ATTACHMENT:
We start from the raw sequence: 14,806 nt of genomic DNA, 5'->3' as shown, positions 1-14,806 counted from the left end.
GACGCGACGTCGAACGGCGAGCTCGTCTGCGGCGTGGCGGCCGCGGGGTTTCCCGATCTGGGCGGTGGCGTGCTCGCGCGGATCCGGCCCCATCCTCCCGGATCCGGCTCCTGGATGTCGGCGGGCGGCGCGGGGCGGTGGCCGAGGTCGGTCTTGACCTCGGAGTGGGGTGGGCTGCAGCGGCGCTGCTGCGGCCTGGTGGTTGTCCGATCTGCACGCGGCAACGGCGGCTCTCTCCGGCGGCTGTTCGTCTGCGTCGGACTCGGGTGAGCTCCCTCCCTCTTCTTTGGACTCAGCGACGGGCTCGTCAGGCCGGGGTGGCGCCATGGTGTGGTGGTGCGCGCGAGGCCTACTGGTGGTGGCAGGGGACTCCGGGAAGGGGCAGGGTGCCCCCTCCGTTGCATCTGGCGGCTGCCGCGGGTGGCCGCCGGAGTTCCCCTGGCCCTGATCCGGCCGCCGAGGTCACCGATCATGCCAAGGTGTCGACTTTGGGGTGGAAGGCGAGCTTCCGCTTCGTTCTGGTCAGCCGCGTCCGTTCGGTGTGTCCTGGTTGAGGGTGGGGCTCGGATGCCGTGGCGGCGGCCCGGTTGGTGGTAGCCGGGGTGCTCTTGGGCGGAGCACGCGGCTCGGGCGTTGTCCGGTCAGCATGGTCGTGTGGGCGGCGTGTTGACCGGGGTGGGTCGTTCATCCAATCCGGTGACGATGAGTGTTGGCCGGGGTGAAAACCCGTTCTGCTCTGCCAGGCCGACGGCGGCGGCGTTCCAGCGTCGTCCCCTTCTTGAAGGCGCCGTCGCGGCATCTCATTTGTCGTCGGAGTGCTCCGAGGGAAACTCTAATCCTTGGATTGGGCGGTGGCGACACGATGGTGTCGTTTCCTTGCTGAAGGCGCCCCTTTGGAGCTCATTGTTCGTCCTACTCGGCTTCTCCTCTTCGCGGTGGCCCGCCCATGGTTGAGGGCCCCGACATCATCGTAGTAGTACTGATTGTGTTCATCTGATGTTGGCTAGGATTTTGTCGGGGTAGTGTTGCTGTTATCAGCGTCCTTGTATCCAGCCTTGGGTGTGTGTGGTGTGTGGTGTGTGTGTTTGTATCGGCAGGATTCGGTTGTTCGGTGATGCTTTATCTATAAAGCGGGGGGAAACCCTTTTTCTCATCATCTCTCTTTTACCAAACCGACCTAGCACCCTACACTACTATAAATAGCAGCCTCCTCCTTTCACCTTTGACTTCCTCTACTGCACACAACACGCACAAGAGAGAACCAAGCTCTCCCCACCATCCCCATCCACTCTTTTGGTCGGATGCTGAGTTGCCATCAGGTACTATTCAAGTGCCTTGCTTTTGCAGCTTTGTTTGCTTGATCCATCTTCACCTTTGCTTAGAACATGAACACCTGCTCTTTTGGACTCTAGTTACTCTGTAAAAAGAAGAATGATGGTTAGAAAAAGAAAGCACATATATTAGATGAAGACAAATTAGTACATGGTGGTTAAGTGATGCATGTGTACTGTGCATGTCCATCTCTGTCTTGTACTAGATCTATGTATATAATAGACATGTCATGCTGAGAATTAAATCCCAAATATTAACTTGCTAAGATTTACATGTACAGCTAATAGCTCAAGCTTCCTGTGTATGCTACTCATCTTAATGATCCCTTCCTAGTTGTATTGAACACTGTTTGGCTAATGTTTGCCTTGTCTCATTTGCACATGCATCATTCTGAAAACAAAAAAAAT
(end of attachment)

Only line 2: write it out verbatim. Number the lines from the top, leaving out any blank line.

GACGCGACGTCGAACGGCGAGCTCGTCTGCGGCGTGGCGGCCGCGGGGTTTCCCGATCTGGGCGGTGGCGTGCTCGCGCGGATCCGGCCCCATCCTCCCGGATCCGGCTCCTGGATGTCGGCGGGCGGCGCGGGGCGGTGGCCGAGGTCGGTCTTGACCTCGGAGTGGGGTGGGCTGCAGCGGCGCTGCTGCGGCCTGGTGGTTGTCCGATCTGCACGCGGCAACGGCGGCTCTCTCCGGCGGCTGTTCGTCTGCGTCGGACTCGGGTGAGCTCCCTCCCTCTTCTTTGGACTCAGCGACGGGCTCGTCAGGCCGGGGTGGCGCCATGGTGTGGTGGTGCGCGCGAGGCCTACTGGTGGTGGCAGGGGACTCCGGGAAGGGGCAGGGTGCCCCCTCCGTTGCATCTGGCGGCTGCCGCGGGTGGCCGCCGGAGTTCCCCTGGCCCTGATCCGGCCGCCGAGGTCACCGATCATGCCAAGGTGTCGACTTTGGGGTGGAAGGCGAGCTTCCGCTTCGTTCTGGTCAGCCGCGTCCGTTCGGTGTGTCCTGGTTGAGGGTGGGGCTCGGATGCCGTGGCGGCGGCCCGGTTGGTGGTAGCCGGGGTGCTCTTGGGCGGAGCACGCGGCTCGGGCGTTGTCCGGTCAGCATGGTCGTGTGGGCGGCGTGTTGACCGGGGTGGGTCGTTCATCCAATCCGGTGACGATGAGTGTTGGCCGGGGTGAAAACCCGTTCTGCTCTGCCAGGCCGACGGCGGCGGCGTTCCAGCGTCGTCCCCTTCTTGAAGGCGCCGTCGCGGCATCTCATTTGTCGTCGGAGTGCTCCGAGGGAAACTCTAATCCTTGGATTGGGCGGTGGCGACACGATGGTGTCGTTTCCTTGCTGAAGGCGCCCCTTTGGAGCTCATTGTTCGTCCTACTCGGCTTCTCCTCTTCGCGGTGGCCCGCCCATGGTTGAGGGCCCCGACATCATCGTAGTAGTACTGATTGTGTTCATCTGATGTTGGCTAGGATTTTGTCGGGGTAGTGTTGCTGTTATCAGCGTCCTTGTATCCAGCCTTGGGTGTGTGTGGTGTGTGGTGTGTGTGTTTGTATCGGCAGGATTCGGTTGTTCGGTGATGCTTTATCTATAAAGCGGGGGGAAACCCTTTTTCTCATCATCTCTCTTTTACCAAACCGACCTAGCACCCTACACTACTATAAATAGCAGCCTCCTCCTTTCACCTTTGACTTCCTCTACTGCACACAACACGCACAAGAGAGAACCAAGCTCTCCCCACCATCCCCATCCACTCTTTTGGTCGGATGCTGAGTTGCCATCAGGTACTATTCAAGTGCCTTGCTTTTGCAGCTTTGTTTGCTTGATCCATCTTCACCTTTGCTTAGAACATGAACACCTGCTCTTTTGGACTCTAGTTACTCTGTAAAAAGAAGAATGATGGTTAGAAAAAGAAAGCACATATATTAGATGAAGACAAATTAGTACATGGTGGTTAAGTGATGCATGTGTACTGTGCATGTCCATCTCTGTCTTGTACTAGATCTATGTATATAATAGACATGTCATGCTGAGAATTAAATCCCAAATATTAACTTGCTAAGATTTACATGTACAGCTAATAGCTCAAGCTTCCTGTGTATGCTACTCATCTTAATGATCCCTTCCTAGTTGTATTGAACACTGTTTGGCTAATGTTTGCCTTGTCTCATTTGCACATGCATCATTCTGAAAACAAAAAAAAT